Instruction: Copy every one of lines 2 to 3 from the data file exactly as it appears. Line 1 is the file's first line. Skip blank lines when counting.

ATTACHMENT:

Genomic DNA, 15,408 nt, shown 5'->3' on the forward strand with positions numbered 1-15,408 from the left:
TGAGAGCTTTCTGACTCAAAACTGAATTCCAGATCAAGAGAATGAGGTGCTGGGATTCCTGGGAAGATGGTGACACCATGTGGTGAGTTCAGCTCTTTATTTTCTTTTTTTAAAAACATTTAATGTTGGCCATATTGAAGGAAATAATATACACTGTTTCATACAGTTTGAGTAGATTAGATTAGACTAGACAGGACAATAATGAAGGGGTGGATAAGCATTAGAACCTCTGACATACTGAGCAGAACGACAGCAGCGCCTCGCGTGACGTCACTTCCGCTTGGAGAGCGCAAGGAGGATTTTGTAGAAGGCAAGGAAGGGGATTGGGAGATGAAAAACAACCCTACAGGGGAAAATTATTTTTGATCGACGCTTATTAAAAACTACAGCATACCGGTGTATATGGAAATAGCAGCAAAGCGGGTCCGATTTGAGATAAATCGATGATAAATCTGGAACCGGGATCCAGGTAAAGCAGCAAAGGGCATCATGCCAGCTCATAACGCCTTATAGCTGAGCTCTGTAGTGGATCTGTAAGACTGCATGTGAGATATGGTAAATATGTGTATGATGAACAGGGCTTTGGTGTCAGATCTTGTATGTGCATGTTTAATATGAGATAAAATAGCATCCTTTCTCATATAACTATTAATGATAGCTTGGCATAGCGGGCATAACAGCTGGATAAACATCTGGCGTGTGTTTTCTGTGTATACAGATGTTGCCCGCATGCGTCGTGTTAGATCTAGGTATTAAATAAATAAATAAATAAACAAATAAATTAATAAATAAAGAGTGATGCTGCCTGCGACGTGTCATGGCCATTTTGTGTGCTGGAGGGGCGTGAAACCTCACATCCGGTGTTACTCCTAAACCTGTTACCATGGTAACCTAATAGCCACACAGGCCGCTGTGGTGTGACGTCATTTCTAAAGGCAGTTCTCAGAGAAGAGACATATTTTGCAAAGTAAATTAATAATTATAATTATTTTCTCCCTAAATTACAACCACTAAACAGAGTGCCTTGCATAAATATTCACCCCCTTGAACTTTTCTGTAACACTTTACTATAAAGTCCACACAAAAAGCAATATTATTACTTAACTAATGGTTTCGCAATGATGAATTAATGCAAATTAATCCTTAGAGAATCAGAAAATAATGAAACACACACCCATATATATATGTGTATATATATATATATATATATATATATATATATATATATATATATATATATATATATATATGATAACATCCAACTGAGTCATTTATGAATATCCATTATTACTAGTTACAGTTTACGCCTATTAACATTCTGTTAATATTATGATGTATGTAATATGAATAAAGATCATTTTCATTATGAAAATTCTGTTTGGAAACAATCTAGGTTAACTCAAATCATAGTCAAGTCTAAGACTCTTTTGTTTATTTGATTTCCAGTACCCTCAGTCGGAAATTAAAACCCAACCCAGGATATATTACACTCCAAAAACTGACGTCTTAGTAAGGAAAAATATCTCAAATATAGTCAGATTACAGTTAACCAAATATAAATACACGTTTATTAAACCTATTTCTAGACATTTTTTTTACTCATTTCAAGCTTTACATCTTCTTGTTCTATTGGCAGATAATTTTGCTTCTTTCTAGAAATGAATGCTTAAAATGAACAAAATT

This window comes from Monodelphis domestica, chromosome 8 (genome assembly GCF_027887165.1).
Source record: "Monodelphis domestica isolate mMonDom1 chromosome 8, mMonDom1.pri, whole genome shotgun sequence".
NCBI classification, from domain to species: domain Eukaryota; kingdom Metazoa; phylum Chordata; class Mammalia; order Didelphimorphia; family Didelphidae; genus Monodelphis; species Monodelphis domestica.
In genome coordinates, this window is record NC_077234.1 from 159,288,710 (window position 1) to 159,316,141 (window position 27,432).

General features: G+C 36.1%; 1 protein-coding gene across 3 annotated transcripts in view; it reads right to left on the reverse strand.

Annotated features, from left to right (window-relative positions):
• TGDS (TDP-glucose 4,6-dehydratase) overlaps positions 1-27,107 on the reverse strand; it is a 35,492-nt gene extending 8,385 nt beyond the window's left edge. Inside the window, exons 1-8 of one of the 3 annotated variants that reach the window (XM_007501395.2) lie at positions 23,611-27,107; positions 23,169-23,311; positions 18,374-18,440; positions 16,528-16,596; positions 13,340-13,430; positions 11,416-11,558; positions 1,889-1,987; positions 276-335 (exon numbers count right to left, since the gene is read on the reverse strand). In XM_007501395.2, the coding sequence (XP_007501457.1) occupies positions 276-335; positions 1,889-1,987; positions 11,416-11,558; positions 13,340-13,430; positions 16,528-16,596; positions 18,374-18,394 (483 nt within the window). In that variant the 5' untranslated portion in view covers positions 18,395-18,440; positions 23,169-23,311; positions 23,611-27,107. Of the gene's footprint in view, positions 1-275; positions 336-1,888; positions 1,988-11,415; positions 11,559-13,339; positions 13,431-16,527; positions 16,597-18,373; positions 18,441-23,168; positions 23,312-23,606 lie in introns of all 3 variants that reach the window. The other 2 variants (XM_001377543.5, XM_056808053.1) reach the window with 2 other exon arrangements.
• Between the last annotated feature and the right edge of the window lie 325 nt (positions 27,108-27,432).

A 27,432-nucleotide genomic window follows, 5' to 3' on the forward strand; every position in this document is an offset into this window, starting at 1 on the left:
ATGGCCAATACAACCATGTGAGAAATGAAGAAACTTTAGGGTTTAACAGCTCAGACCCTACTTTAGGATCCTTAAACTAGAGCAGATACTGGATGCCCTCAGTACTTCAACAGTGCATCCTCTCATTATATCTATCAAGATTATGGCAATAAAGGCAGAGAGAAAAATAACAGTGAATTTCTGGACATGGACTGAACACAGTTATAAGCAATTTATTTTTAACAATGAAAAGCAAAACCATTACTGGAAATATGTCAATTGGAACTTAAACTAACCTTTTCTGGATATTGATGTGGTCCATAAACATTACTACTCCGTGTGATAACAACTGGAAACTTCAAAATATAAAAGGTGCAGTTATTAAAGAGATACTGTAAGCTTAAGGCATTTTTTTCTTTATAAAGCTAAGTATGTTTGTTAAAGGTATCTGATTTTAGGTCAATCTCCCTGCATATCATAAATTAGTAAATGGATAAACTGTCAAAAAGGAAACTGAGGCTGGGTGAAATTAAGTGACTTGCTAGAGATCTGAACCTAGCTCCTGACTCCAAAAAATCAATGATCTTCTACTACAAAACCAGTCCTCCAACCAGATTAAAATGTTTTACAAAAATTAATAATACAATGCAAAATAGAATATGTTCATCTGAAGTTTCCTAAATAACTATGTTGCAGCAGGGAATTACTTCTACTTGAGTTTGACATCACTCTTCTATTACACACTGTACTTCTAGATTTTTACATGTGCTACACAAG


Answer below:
TGAGAGCTTTCTGACTCAAAACTGAATTCCAGATCAAGAGAATGAGGTGCTGGGATTCCTGGGAAGATGGTGACACCATGTGGTGAGTTCAGCTCTTTATTTTCTTTTTTTAAAAACATTTAATGTTGGCCATATTGAAGGAAATAATATACACTGTTTCATACAGTTTGAGTAGATTAGATTAGACTAGACAGGACAATAATGAAGGGGTGGATAAGCATTAGAACCTCTGACATACTGAGCAGAACGACAGCAGCGCCTCGCGTGACGTCACTTCCGCTTGGAGAGCGCAAGGAGGATTTTGTAGAAGGCAAGGAAGGGGATTGGGAGATGAAAAACAACCCTACAGGGGAAAATTATTTTTGATCGACGCTTATTAAAAACTACAGCATACCGGTGTATATGGAAATAGCAGCAAAGCGGGTCCGATTTGAGATAAATCGATGATAAATCTGGAACCGGGATCCAGGTAAAGCAGCAAAGGGCATCATGCCAGCTCATAACGCCTTATAGCTGAGCTCTGTAGTGGATCTGTAAGACTGCATGTGAGATATGGTAAATATGTGTATGATGAACAGGGCTTTGGTGTCAGATCTTGTATGTGCATGTTTAATATGAGATAAAATAGCATCCTTTCTCATATAACTATTAATGATAGCTTGGCATAGCGGGCATAACAGCTGGATAAACATCTGGCGTGTGTTTTCTGTGTATACAGATGTTGCCCGCATGCGTCGTGTTAGATCTAGGTATTAAATAAATAAATAAATAAACAAATAAATTAATAAATAAAGAGTGATGCTGCCTGCGACGTGTCATGGCCATTTTGTGTGCTGGAGGGGCGTGAAACCTCACATCCGGTGTTACTCCTAAACCTGTTACCATGGTAACCTAATAGCCACACAGGCCGCTGTGGTGTGACGTCATTTCTAAAGGCAGTTCTCAGAGAAGAGACATATTTTGCAAAGTAAATTAATAATTATAATTATTTTCTCCCTAAATTACAACCACTAAACAGAGTGCCTTGCATAAATATTCACCCCCTTGAACTTTTCTGTAACACTTTACTATAAAGTCCACACAAAAAGCAATATTATTACTTAACTAATGGTTTCGCAATGATGAATTAATGCAAATTAATCCTTAGAGAATCAGAAAATAATGAAACACACACCCATATATATATGTGTATATATATATATATATATATATATATATATATATATATATATATATATATATATATATATGATAACATCCAACTGAGTCATTTATGAATATCCATTATTACTAGTTACAGTTTACGCCTATTAACATTCTGTTAATATTATGATGTATGTAATATGAATAAAGATCATTTTCATTATGAAAATTCTGTTTGGAAACAATCTAGGTTAACTCAAATCATAGTCAAGTCTAAGACTCTTTTGTTTATTTGATTTCCAGTACCCTCAGTCGGAAATTAAAACCCAACCCAGGATATATTACACTCCAAAAACTGACGTCTTAGTAAGGAAAAATATCTCAAATATAGTCAGATTACAGTTAACCAAATATAAATACACGTTTATTAAACCTATTTCTAGACATTTTTTTTACTCATTTCAAGCTTTACATCTTCTTGTTCTATTGGCAGATAATTTTGCTTCTTTCTAGAAATGAATGCTTAAAATGAACAAAATT

This window comes from Monodelphis domestica, chromosome 8 (genome assembly GCF_027887165.1).